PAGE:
It is no surprise then that Putin has made clear his preference for four more years of Trump — criticizing the former vice president’s “sharp anti-Russian rhetoric.”
The Trump administration’s Russia policy has displayed multiple personalities. Despite Trump’s admiration for Putin and insistence that good Russia-U. S. ties are a benefit to all, his administration maintained — and added to — Obama-era sanctions against Russia and Russian businesses and figures close to the Kremlin.
It also withdrew from the Intermediate Range Nuclear Forces Treaty last year, accusing Russia of cheating, and sent military equipment to Ukraine to help it in its war against Russian-backed separatists.
Russia’s election interference efforts continue, according to Western intelligence agencies and others, amplifying messages aimed at undermining confidence in American democracy. And Trump’s personal lawyer, Rudolph Giuliani, has been targeted by alleged Russian agent in Ukraine, Andriy Derkach, attempting to feed disinformation to Trump, according to former U.S. officials.
Tatyana Stanovaya, founder of Moscow-based think tank R. Politik, said in an interview that Russia sees the U.S. political establishment as avowedly anti-Russian. But Trump was such an unpredictable, anti-establishment leader that Putin hoped this might produce some deals that would be impossible under anyone else. That has not panned out.
Moreover, Russia’s diplomatic elite do not share Putin’s hopes about Trump, she said.
“If you don’t consider Putin’s hopes, Russian leaders in general are very skeptical about Trump, much more skeptical than they used to be,” she said.
Russia leaders expect Biden, if elected, would be more critical of Russia’s geopolitical agenda and potentially may take more punitive actions such as additional sanctions, but felt at least he might usher in a more predictable strategic relationship.
“In the Kremlin, people are very tired from Trump,” Stanovaya said. “A lot of hopes failed and even if we imagine that tomorrow we could seal a deal with Trump somewhere — take Syria or some other topics — we can’t believe that he would be able to secure this deal at home. So we can’t really count on Trump.”
“With Biden,” she added, “we will maybe have more difficulties in the post-Soviet space. It’s expected we will have more disagreements about most of our geopolitical agenda. But it will be more predictable, and that’s a good point in the current situation.”
Trump as ‘sledgehammer’
Critics of Trump’s America-first agenda believe Russia is one of the main beneficiaries.
A second Trump term “would usher in a period of disorder and bristling conflict, as countries heed the law of the jungle and scramble to fend for themselves,” wrote Eliot A. Cohen, a former State Department official under George W. Bush and former member of the Republican Party in Foreign Affairs magazine Tuesday.
Andrew S. Weiss, of the Carnegie Endowment for International Peace, described Trump as a “sledgehammer” against the foundations of U.S. policy toward Russia.
“Ever since Donald Trump came on the scene he has been willing to say and do things that fly in the face of decades of bipartisan foreign policy on Russia,” he said.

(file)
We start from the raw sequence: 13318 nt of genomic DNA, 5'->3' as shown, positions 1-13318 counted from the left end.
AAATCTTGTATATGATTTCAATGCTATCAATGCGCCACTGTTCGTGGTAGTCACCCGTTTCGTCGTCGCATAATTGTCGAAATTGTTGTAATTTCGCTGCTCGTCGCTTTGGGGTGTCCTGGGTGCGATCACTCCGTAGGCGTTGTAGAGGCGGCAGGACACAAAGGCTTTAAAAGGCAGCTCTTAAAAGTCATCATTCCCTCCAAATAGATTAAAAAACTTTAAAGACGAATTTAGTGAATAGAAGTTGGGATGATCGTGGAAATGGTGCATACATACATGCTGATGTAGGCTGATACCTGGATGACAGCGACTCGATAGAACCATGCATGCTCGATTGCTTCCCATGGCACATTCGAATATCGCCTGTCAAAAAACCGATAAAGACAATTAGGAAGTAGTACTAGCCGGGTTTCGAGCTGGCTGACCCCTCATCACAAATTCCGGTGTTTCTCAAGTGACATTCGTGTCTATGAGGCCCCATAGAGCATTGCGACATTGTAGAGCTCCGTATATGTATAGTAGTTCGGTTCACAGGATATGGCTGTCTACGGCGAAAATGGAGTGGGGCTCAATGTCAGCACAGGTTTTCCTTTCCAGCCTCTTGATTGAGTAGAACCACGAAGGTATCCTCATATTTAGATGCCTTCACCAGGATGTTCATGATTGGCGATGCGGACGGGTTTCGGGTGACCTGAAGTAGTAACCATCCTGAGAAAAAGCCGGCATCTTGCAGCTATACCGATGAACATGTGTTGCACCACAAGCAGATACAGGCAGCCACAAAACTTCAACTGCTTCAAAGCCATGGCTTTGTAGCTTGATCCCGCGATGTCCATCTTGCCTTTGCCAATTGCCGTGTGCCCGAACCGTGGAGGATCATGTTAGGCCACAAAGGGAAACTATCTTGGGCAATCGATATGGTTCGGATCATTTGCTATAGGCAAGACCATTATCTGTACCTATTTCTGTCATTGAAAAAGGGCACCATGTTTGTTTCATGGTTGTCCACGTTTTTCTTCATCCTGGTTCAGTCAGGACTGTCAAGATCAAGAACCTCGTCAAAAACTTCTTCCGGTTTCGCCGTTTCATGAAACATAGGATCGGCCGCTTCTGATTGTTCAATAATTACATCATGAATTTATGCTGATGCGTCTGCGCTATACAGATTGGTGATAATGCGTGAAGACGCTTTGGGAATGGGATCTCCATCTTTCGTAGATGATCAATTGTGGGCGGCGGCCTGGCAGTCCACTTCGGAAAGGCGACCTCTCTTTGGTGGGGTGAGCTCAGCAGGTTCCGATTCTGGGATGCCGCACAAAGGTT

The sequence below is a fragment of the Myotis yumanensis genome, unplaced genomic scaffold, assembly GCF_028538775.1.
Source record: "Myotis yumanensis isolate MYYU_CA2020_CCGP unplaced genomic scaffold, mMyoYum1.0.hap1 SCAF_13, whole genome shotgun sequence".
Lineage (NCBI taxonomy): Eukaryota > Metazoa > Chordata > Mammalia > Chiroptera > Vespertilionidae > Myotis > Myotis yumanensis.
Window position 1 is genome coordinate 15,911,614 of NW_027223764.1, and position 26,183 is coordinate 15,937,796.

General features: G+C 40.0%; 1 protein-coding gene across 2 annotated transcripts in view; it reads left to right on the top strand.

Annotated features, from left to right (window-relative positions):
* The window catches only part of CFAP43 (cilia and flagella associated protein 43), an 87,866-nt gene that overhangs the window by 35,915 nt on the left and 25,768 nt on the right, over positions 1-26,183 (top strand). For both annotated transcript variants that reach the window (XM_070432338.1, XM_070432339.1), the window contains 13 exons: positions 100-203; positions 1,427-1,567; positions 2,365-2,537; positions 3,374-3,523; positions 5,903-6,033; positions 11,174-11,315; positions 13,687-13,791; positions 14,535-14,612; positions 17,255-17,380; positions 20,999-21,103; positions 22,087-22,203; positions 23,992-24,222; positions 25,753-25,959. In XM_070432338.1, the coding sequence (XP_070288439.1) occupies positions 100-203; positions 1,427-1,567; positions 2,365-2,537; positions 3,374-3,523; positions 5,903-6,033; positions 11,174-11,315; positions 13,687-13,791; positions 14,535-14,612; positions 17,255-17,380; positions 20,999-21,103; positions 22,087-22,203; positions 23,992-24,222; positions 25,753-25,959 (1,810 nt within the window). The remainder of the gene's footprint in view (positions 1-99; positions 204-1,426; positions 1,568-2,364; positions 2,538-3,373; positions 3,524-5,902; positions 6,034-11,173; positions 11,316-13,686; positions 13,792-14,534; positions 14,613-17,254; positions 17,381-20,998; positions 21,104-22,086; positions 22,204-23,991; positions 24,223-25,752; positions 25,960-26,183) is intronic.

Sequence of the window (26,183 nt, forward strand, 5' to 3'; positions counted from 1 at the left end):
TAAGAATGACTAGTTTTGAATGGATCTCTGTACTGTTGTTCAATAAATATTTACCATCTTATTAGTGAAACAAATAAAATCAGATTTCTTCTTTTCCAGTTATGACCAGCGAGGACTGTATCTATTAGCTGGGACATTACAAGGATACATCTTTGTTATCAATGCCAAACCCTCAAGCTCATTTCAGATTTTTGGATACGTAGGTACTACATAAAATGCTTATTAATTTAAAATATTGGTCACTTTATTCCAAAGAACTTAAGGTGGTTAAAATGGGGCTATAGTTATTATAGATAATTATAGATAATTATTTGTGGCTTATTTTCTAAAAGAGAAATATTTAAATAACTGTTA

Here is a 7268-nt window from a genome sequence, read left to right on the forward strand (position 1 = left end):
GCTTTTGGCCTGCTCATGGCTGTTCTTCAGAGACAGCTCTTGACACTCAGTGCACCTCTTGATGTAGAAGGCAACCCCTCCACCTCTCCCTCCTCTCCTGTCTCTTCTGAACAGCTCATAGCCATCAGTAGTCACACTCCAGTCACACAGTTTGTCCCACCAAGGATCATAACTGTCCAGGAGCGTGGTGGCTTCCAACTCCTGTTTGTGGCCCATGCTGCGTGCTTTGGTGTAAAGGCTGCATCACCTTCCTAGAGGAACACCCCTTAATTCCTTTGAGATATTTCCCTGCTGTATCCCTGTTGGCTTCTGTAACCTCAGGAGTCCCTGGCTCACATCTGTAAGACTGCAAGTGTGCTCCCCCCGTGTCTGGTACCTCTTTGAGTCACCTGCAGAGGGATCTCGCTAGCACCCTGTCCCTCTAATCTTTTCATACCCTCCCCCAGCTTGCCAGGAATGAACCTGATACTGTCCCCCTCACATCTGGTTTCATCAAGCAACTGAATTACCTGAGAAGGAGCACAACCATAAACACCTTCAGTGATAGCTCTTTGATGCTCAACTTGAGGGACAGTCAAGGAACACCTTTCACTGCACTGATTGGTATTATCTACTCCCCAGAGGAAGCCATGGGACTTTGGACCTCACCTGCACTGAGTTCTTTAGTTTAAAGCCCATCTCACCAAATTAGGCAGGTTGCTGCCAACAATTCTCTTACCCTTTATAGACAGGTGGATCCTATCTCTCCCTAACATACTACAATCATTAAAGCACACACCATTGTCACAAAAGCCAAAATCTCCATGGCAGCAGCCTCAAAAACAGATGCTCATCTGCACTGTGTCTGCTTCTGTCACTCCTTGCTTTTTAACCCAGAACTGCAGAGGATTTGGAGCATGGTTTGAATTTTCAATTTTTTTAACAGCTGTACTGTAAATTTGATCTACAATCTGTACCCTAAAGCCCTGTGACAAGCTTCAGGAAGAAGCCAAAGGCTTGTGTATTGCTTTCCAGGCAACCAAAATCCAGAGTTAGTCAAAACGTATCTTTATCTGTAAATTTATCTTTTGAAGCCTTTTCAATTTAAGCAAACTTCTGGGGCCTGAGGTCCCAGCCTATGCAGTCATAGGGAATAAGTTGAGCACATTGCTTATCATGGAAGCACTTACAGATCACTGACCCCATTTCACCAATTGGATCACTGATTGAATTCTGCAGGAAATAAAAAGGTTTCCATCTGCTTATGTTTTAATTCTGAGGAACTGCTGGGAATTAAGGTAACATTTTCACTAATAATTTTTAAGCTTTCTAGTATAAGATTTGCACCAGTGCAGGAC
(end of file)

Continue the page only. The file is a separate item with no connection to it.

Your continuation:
“He denigrated the alliance system that the U.S. has carefully assembled since World War II,” he added. “He made it seem like there was some magic benefit from getting along with Russia. So what’s not to like, from the Kremlin’s perspective?”
In January 2018, calling Putin a KGB thug, Biden said Russian power was about “a kleptocracy protecting itself.” Putin, he said, seemed to believe that Russia could not compete against a unified West, “so everything he can do to dismantle the post-World War II liberal order, including NATO and the E.U., I think, is viewed as in their immediate self-interest.”
Biden, speaking at a Council on Foreign Relations event, said Russia was subverting U.S. and European institutions using energy, disinformation, cyberattacks, corruption and raw power.
In response, Washington must “make it clear to Russia that they are going to pay a price for many of the things they have done, in addition to making sure that we just, in effect, advertise to the Russian population and to all of Western Europe what they’re actually doing.”
Michael Carpenter, director of the Penn Biden Center, who advised Biden on foreign policy when he was vice president, said Biden would likely work with allies and look for tools beyond sanctions to impose consequences for Russia’s violations of international norms and spreading of disinformation in the United States.
“I think there’s no doubt that a Biden administration would not hesitate to impose costs and consequences where there is clear proof of activity that is either hostile to the United States.
Stephen Sestanovich, analyst at the Council on Foreign Relations said Biden’s commitment to arms control and extending New START would offer more stability.
“I think the Russians are just deeply conflicted about whether they prefer a world of stability or instability,” he said. “The problem for the Russians is that they’ve gotten themselves into a situation where their influence seems to depend on trouble making. It doesn’t depend on acceptance and constructive interaction with other major powers, in particular the United States.”
An incoming Biden administration might conclude that Russia had fallen so far down the global pecking order that it was irrelevant to the issues of greatest global importance to the United States.
“The sad news for Putin may be that a Biden administration doesn’t want either a bad or good relationship with him, but just less of one than we’ve been used to having,” he added.
Whoever wins the White House, a long acrimonious period in relations with Moscow lies ahead, Weiss predicted.
“Russia is in part acting this way because it feels like it can and there’s no significant penalty for what it’s doing and I don’t necessarily expect that to change overnight.”